Fun little project over the weekend: getting the most out of my old GPU
I had a fun little project over the weekend. I decided to change the thermal paste of my old MSI R9 290x (link to MSI page), as it was running really hot. By hot, I mean 86-93C°.
Yes, I am totally aware that the R9 290x chip is actually designed to run at 95C°, so it should be totally fine. However, I still felt that my card with an aftermarket okay-ish MSI cooler at 88C° was a little too much. And as I bought the card in 2014 and obviously never had changed the thermal paste in that card before, I thought that the paste itself might be an issue.. and boy was I right!
In addition to changing the thermal paste, I also wanted to overclock it past the factory overclock. Actually, overclocking was the reason why I even wanted to change the thermal paste.
Before executing said operation, I researched the crap out of this just to be safe and more knowledgable about my particular card, even though my warranty on the card had already expired a few years ago. I searched for any results people had gotten with this exact same card and same model and how well they were able to overclock it and if the temperatures lowered significantly after changing the thermal paste.
The first step was to disassemble the card itself. After taking the cooler off of the card itself, I noticed quite quickly how dirty it was. This was expected, as I had never been able to clean the card from this angle.
MSI Radeon R9 290x Gaming 4G bought in 2014 after taking off the cooler.
As can be seen from the above picture, the thermal paste was all ove the place. In addition to that, the paste itself had actually dried up. This is the point where I realized why I had been having such bad temps with the card. It was just because the thermal paste was not doing a good job anymore by directing heat from the chip to the cooler. Also, the card was really dirty and the dust that was residing inside the card felt a little sticky.
After cleaning the card thoroughly, the result looked much better:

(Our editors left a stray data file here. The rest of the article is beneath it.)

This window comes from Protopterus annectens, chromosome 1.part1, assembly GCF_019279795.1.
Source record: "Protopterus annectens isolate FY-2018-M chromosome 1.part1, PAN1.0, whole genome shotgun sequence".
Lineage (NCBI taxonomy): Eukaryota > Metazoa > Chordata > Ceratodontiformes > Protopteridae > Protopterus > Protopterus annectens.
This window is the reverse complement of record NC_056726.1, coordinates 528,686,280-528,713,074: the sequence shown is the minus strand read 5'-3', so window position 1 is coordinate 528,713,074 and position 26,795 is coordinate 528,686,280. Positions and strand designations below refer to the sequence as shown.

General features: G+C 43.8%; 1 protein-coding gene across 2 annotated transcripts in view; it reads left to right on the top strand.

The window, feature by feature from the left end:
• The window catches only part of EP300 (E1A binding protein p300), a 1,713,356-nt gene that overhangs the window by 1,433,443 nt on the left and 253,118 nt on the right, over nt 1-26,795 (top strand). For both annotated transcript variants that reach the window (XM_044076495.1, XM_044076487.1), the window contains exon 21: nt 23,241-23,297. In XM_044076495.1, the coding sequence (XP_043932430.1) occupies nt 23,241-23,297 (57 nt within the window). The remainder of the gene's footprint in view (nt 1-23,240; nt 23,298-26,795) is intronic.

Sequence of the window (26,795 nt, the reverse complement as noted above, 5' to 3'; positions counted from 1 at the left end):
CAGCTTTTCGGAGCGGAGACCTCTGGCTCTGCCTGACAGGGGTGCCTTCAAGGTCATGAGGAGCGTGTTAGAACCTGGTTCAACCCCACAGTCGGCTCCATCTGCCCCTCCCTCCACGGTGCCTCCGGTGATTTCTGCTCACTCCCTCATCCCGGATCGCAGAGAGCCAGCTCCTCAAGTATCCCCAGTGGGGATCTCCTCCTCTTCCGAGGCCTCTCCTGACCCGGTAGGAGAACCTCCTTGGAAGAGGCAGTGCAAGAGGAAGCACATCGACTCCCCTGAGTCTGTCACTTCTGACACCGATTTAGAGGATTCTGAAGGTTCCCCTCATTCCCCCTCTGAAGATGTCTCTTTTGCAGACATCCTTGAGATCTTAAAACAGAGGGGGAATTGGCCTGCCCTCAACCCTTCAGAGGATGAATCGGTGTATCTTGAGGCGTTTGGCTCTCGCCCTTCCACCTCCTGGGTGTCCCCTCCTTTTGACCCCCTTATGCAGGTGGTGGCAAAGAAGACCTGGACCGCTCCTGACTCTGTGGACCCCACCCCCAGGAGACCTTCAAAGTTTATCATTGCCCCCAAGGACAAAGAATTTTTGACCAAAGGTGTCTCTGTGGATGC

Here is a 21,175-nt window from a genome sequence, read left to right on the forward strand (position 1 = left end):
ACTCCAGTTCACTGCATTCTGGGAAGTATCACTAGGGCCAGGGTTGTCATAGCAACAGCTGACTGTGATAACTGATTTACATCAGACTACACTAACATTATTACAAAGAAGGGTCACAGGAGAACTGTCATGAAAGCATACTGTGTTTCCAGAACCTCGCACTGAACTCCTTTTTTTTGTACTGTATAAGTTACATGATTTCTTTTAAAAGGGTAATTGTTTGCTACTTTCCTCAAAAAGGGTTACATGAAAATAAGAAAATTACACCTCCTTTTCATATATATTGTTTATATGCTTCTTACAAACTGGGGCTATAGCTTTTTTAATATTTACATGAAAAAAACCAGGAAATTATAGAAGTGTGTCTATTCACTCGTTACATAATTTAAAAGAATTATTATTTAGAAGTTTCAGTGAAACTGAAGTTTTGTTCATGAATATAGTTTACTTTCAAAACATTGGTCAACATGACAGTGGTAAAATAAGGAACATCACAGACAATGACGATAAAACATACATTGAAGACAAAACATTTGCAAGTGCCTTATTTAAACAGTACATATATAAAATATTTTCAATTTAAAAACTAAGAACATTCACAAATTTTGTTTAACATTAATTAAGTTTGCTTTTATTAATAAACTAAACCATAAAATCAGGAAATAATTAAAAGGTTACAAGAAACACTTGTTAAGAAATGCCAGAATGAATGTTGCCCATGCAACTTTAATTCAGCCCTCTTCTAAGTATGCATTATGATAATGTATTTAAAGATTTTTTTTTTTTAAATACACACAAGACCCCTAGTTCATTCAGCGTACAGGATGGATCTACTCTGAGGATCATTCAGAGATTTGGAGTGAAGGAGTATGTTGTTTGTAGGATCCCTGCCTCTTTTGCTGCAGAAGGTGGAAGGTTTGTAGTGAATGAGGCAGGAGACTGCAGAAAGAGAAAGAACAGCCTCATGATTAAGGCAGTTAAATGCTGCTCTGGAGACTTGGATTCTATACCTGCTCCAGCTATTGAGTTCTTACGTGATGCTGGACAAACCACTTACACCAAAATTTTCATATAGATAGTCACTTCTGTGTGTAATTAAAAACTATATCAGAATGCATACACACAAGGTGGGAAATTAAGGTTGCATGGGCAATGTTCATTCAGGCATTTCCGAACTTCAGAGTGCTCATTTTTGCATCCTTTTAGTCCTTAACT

Now it was time to put on the paste itself. Thankfully I had some already, as I changed the thermal compound of my CPU about 2 weeks ago and due to that I bought a new paste, Noctua NT-H1.
After putting it together and installing it back to the computer case, I immediately wanted to test, if there were any improvements. The temperatures before were as follows: 50C° idle and 85-93C° on load while gaming. Looks like the temperatures indeed did improve, as now it was at 40C° while idle and doing nothing vs old 50C°.
I fired up GTA V (1440p ultra) and did some benchmarks and the card reached a maximum of 71C° (screenshot here). Since GTA V isn’t so demanding on the graphics, as the CPU also has to do some lifting, I decided to try out other games in addition. The maximum temperatures I got were around 75C-80C° vs the old 85-93C° or something. So idle temps got around 10C° cooler and load temps were around 10-15C° cooler. Objective had been completed successfully.
Now it was time to do some overclocking. For this task, I used MSI Afterburner. First I had to unlock the voltage control etc. Then after researching the best and average clocks people have achieved with this card, I decided to try it on my own.
After some trial and error, I was able to get the following stable clocks and stats (vs stock):
|Core clock (MHz)||1030||1100|
|Memory clock (MHz)||1250||1375|
|Core voltage (mV)||+13||+31|
|Power limit (%)||+0||+20|
The temps got somewhat higher, but the FPS in games also increased by like 5-10, so no biggie as it was expected. Overall, it was a cool little mini-project. Now I’m waiting for my new RTX 2070 Super to arrive this week, but it felt really good to kick some life back to my old card again.